Summary: Be careful about bringing out the heavy artillery to use to kill moles in your lawn. Chemical pesticides or poisonous baits might be illegal to use in your state. If you are allowed to use baits to kill moles where you live, then read on to learn more.
Talpirid bait has become the weapon of choice for many pest control professionals. It is easy to use and the moles accept, readily eating what they think is their favorite food, earthworms.
The mole is a solitary animal that spends much of its time underground. It is similar in looks to voles and groundhogs, except that moles have a nose without any hair on it. It has wide paws with claws designed for digging and, just so you know what you are looking at, moles don't have ears that stick out above their fur.
Molehills and groundhog burrows can be identified separately, too. The molehill has a perfectly conical mound of dirt that rises about ground level, while the groundhog burrow is actually a hole, or a sunken patch of earth.
The mole is constantly feeding. It finds food without the use of it eyes. In fact, many moles are actually blind. The mole uses its nose to smell prey and it has specially developed sensors that can detect ground vibrations. The mole feeds on grubs and earthworms that fall down or dig up into the mole's tunnel. The mole will dig deeper tunnels in the winter when the invertebrates descend lower to avoid the frost line, and, conversely, moles will dig shallower tunnels during warm weather when worms and grubs are closer to the surface.
If a mole is terrorizing your lawn then it might be that there is a lack of insects in your lawn. Fewer insects means he needs to dig more tunnels to find food. That is why spraying insecticides that kill grubs won't necessarily drive away moles. In fact, many mole repellents won't work either because the mole can always dig new tunnels that are deeper or further away from whatever is bothering it. They are digging machines capable of digging tunnels fifty to one-hundred feet in a day. That would be equivalent to humans digging Boston's subway system in a week or two instead.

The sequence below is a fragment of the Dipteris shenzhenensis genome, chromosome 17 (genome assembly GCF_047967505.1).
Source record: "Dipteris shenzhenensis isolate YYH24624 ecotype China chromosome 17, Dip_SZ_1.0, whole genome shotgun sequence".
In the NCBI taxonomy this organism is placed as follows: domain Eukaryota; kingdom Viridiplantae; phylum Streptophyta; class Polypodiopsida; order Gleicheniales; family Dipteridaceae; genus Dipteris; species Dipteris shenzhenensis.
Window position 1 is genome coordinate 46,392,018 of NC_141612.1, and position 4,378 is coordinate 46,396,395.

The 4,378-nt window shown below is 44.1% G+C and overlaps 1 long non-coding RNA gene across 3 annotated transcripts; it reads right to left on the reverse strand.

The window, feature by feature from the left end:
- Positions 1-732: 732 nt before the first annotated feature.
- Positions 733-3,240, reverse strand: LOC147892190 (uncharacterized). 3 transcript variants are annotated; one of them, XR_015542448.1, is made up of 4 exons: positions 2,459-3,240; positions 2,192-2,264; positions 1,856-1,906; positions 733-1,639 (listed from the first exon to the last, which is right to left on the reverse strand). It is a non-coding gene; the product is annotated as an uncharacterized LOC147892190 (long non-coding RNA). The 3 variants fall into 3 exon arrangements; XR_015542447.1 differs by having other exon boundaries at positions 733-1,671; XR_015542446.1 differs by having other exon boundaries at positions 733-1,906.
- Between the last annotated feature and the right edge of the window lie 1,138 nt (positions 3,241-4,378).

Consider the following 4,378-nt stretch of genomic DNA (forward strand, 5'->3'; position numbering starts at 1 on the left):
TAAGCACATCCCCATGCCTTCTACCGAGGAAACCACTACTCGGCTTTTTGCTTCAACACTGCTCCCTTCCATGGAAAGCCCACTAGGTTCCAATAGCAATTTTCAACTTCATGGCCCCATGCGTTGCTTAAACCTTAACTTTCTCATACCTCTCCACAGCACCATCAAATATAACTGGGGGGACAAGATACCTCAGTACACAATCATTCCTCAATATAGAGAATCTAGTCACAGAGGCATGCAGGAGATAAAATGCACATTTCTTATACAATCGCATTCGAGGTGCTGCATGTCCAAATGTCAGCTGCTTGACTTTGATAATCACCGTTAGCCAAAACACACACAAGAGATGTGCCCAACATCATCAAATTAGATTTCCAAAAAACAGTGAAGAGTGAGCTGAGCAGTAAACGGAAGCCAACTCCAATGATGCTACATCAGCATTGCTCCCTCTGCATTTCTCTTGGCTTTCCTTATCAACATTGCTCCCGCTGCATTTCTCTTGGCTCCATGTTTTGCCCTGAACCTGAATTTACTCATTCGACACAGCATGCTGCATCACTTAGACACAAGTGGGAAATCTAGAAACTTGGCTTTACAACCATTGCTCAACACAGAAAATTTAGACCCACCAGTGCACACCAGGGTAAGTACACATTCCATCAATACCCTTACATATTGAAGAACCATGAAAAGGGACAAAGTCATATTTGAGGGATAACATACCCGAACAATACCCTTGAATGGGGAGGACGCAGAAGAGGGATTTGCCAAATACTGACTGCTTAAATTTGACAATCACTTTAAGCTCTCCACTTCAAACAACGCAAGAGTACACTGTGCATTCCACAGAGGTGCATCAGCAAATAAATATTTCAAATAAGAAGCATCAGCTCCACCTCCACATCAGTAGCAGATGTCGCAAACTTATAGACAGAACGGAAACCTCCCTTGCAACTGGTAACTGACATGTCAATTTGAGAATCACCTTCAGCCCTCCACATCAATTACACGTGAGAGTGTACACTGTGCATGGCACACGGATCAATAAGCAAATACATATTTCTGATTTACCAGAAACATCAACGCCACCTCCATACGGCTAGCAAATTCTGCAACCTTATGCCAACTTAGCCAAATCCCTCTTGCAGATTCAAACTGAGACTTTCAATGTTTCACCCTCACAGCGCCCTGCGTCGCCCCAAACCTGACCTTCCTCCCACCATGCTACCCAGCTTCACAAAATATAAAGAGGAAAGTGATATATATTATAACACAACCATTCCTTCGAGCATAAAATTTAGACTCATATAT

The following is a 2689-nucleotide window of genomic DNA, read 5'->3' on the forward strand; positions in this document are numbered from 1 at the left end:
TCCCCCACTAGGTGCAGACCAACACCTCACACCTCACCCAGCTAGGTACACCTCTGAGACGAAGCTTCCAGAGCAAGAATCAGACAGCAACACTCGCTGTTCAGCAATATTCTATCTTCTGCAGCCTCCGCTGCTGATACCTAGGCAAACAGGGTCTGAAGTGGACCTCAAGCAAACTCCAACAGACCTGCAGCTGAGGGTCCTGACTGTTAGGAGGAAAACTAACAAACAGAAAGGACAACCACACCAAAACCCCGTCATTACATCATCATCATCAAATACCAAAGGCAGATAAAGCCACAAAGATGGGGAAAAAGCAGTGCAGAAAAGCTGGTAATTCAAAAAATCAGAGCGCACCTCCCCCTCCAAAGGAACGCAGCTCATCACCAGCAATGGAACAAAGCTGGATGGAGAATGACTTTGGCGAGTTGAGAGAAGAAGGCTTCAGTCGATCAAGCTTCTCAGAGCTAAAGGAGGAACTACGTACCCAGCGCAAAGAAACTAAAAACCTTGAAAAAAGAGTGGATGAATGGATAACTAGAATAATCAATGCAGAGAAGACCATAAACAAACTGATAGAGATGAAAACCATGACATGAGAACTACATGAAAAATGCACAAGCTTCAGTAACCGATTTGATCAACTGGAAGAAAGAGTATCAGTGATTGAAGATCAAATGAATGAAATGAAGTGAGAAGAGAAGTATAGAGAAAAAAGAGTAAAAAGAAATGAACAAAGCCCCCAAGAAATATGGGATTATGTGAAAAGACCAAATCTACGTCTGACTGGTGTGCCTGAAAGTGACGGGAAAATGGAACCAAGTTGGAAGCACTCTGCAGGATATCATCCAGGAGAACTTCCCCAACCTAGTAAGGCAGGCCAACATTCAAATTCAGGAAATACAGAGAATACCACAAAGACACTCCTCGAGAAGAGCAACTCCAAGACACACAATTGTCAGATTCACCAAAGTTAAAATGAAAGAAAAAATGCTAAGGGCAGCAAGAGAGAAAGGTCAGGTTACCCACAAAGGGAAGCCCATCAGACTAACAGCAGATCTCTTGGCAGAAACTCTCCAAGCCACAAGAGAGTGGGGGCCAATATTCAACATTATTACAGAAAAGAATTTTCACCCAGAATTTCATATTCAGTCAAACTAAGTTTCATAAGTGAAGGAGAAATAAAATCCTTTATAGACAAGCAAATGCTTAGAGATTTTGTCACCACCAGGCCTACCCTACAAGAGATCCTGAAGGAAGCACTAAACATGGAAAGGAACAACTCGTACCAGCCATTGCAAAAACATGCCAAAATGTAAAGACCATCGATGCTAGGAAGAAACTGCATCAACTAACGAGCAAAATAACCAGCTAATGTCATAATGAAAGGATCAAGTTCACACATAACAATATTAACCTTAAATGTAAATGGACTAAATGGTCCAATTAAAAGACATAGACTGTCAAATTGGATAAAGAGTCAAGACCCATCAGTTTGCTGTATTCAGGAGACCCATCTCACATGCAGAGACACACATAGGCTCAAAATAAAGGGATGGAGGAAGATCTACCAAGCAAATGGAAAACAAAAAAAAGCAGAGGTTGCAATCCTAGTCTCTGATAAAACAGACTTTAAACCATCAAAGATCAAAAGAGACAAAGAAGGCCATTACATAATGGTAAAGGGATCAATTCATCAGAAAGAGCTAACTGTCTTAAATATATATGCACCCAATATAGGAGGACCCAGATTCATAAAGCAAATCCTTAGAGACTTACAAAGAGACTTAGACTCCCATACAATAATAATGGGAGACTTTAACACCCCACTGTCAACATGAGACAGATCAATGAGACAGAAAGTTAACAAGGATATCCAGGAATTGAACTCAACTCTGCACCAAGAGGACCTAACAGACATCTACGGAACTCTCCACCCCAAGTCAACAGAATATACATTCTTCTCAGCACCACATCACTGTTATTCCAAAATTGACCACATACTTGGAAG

Most of the time a mole will not stay in one place for too long. They like to go where the food is and many reports of a mole infestation being cured by a magical remedy like bubblegum or manure might simply be that the mole has moved on to better hunting grounds. In cases where a mole does not want to leave but is still doing a lot of damage, mole extermination might be the only solution.
If you are bent on killing moles, there are many kinds of mole baits on the market. Talpirid mole bait is shaped like worms and uses the chemical Bromethalin for its active ingredient. Bromethalin attacks the nervous system in moles, but is in small enough concentrations in the baits that it won't kill dogs or cats that accidentally eat a small amount of it. It will, however, kill moles that eat small amounts of the product. We used this product to service our mole control customers and have great success.
Other products can also kill moles. Many mole pellets like Mole BeGone, Mole Go, Mole Patrol, and a variety of others can kill moles. Some of the pellet treatments use Warfarin for their active ingredient, which is an anticoagulant. Some rodents such as mice and rats have a resistance to Warfarin, but most moles do not. The problem will be to get the mole to eat your bait because the mole diet is made up primarily of fresh, live insects, but the mole will eat bait that it thinks is palatable. The texture and appearance of the worm shaped baits might make the mole more likely to eat them.
All baits must be applied to mole tunnels that show mole activity. Before applying bait you should actually see the ground move as the mole moves through his tunnels, or know that the mole is repairing tunnels that you have flattened by walking on them. The bait should be dropped into a small hole made with a stick or rod down into the tunnel. Cover the hole up with a piece of turf or a rock. The mole should not sense that their tunnel has been disturbed. The bait should be applied every ten feet or so along the length of the most active tunnel. The bait should never be applied above ground where another animal might have access to it.
You can save yourself some money if you put out your lawn chair on a nice warm evening, open a cold one, arm yourself with a shovel and watch for the first mole-train to come by.
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